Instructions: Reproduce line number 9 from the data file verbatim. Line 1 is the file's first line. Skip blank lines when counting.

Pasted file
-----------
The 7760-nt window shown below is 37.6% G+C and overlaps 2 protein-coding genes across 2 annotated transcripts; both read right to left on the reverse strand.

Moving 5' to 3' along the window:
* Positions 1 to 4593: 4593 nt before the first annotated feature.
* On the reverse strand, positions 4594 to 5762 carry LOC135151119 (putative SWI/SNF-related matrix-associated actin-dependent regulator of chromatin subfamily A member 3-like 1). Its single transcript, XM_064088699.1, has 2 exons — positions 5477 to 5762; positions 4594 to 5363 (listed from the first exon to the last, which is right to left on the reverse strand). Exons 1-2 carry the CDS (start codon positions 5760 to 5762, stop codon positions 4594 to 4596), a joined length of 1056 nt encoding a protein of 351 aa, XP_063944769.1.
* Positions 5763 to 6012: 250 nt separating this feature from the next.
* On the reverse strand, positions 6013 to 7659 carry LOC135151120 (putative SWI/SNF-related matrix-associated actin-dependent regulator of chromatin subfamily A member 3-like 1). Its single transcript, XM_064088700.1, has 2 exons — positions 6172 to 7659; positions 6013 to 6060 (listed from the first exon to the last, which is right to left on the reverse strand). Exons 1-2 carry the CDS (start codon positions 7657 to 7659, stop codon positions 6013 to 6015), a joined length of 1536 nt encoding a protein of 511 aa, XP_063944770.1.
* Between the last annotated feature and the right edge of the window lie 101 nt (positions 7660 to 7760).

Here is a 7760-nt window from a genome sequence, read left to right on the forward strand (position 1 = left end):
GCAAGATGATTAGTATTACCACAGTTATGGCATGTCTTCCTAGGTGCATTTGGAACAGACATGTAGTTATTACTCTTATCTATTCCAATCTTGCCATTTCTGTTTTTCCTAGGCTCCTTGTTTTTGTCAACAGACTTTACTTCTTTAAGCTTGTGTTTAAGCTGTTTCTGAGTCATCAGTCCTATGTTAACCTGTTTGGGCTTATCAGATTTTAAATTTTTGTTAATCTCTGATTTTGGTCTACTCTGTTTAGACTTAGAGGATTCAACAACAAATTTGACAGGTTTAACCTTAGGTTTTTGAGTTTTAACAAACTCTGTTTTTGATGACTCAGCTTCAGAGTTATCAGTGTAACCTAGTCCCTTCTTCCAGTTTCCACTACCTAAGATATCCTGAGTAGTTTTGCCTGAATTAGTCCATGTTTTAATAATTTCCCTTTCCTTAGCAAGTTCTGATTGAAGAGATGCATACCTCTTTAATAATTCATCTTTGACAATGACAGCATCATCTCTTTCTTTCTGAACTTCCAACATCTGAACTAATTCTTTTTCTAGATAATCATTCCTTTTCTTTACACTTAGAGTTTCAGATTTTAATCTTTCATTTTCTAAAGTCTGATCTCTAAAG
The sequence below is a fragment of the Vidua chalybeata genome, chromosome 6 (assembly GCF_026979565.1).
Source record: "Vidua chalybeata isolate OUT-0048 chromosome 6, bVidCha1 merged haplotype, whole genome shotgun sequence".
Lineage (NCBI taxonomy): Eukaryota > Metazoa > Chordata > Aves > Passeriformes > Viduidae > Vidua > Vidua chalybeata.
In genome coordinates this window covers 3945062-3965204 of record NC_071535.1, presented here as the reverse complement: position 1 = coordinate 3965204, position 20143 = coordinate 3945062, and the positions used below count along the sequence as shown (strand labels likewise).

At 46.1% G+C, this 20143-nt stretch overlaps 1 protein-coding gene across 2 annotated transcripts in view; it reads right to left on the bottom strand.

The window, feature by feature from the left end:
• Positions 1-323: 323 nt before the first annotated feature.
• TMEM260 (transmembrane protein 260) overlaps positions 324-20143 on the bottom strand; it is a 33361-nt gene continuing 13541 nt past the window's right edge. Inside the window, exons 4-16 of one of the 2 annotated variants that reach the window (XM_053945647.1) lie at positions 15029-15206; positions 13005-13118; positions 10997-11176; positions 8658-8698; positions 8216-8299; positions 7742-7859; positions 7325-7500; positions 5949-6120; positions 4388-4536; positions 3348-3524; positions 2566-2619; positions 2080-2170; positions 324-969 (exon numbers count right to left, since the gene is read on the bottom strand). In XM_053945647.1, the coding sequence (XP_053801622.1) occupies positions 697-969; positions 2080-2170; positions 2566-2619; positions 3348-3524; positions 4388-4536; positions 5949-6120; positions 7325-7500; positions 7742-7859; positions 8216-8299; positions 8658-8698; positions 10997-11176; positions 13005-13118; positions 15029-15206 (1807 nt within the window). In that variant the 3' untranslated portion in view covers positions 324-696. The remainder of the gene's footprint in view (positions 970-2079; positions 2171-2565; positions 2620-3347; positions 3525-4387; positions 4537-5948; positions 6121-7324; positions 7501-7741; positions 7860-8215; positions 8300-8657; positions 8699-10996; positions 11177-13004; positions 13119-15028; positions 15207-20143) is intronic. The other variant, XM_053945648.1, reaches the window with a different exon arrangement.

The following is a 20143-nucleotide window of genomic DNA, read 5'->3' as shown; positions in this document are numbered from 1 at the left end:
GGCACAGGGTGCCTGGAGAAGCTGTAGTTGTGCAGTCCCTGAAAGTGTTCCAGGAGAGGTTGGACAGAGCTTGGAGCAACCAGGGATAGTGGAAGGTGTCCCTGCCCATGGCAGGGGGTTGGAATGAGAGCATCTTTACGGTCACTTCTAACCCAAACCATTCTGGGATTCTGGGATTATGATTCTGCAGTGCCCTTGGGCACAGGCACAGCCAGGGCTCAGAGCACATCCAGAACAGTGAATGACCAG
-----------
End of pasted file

GCAAGATGATTAGTATTACCACAGTTATGGCATGTCTTCCTAGGTGCATTTGGAACAGACATGTAGTTATTACTCTTATCTATTCCAATCTTGCCATTTCTGTTTTTCCTAGGCTCCTTGTTTTTGTCAACAGACTTTACTTCTTTAAGCTTGTGTTTAAGCTGTTTCTGAGTCATCAGTCCTATGTTAACCTGTTTGGGCTTATCAGATTTTAAATTTTTGTTAATCTCTGATTTTGGTCTACTCTGTTTAGACTTAGAGGATTCAACAACAAATTTGACAGGTTTAACCTTAGGTTTTTGAGTTTTAACAAACTCTGTTTTTGATGACTCAGCTTCAGAGTTATCAGTGTAACCTAGTCCCTTCTTCCAGTTTCCACTACCTAAGATATCCTGAGTAGTTTTGCCTGAATTAGTCCATGTTTTAATAATTTCCCTTTCCTTAGCAAGTTCTGATTGAAGAGATGCATACCTCTTTAATAATTCATCTTTGACAATGACAGCATCATCTCTTTCTTTCTGAACTTCCAACATCTGAACTAATTCTTTTTCTAGATAATCATTCCTTTTCTTTACACTTAGAGTTTCAGATTTTAATCTTTCATTTTCTAAAGTCTGATCTCTAAAG